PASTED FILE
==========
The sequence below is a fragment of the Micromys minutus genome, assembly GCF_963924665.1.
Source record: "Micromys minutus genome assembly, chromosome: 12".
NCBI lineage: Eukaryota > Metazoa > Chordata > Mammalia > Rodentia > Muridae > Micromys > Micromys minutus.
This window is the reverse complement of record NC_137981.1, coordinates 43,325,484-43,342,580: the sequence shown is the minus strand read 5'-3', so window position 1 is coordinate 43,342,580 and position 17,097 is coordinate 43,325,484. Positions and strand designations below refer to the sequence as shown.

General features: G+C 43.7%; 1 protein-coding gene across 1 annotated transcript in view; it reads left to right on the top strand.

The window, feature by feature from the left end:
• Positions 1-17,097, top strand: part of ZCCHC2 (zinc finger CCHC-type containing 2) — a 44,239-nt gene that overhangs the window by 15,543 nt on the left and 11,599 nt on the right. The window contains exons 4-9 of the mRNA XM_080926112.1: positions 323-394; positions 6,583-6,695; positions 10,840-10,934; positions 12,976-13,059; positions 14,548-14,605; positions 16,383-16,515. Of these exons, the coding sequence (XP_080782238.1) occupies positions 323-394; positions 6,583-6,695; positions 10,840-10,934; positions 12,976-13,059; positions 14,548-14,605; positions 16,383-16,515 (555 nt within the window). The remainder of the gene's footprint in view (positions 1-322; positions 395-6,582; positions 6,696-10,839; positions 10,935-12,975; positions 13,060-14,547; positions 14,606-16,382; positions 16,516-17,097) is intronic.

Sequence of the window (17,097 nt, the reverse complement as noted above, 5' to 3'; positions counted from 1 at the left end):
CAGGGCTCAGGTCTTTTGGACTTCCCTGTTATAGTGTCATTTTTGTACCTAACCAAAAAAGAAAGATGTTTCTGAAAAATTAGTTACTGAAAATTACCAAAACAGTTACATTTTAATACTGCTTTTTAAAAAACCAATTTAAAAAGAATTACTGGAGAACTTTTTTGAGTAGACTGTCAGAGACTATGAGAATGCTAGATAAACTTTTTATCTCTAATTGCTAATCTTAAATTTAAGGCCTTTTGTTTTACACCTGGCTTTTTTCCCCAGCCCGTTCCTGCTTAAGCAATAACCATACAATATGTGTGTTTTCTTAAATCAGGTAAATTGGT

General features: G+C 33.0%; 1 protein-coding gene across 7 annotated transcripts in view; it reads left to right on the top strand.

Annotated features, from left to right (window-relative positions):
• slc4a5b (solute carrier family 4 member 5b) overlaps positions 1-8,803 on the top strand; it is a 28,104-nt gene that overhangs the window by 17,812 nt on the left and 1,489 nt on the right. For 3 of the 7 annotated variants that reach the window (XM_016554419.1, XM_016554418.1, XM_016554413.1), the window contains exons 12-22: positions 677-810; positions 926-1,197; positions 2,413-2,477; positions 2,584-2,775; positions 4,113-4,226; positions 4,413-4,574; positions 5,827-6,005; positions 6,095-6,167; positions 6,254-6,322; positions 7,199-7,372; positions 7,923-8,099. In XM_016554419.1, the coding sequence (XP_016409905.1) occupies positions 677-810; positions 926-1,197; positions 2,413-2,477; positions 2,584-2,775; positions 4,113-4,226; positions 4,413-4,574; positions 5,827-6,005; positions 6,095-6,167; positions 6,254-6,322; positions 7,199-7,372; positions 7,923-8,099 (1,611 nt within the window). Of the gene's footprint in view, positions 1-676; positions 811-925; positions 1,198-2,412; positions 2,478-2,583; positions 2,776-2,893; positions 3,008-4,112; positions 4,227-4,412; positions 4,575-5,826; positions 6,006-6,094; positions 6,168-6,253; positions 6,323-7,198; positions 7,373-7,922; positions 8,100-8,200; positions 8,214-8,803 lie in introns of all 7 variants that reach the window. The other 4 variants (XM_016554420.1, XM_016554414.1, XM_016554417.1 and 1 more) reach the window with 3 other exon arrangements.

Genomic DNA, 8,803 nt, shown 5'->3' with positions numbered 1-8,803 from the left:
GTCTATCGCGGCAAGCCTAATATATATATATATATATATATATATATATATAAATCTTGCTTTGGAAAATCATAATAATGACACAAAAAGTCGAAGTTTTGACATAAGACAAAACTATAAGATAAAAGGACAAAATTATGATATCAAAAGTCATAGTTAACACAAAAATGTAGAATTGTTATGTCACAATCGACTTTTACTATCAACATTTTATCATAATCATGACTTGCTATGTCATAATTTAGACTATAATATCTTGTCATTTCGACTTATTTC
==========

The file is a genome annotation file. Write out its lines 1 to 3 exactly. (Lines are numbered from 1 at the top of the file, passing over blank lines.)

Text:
The sequence below is a fragment of the Micromys minutus genome, assembly GCF_963924665.1.
Source record: "Micromys minutus genome assembly, chromosome: 12".
NCBI lineage: Eukaryota > Metazoa > Chordata > Mammalia > Rodentia > Muridae > Micromys > Micromys minutus.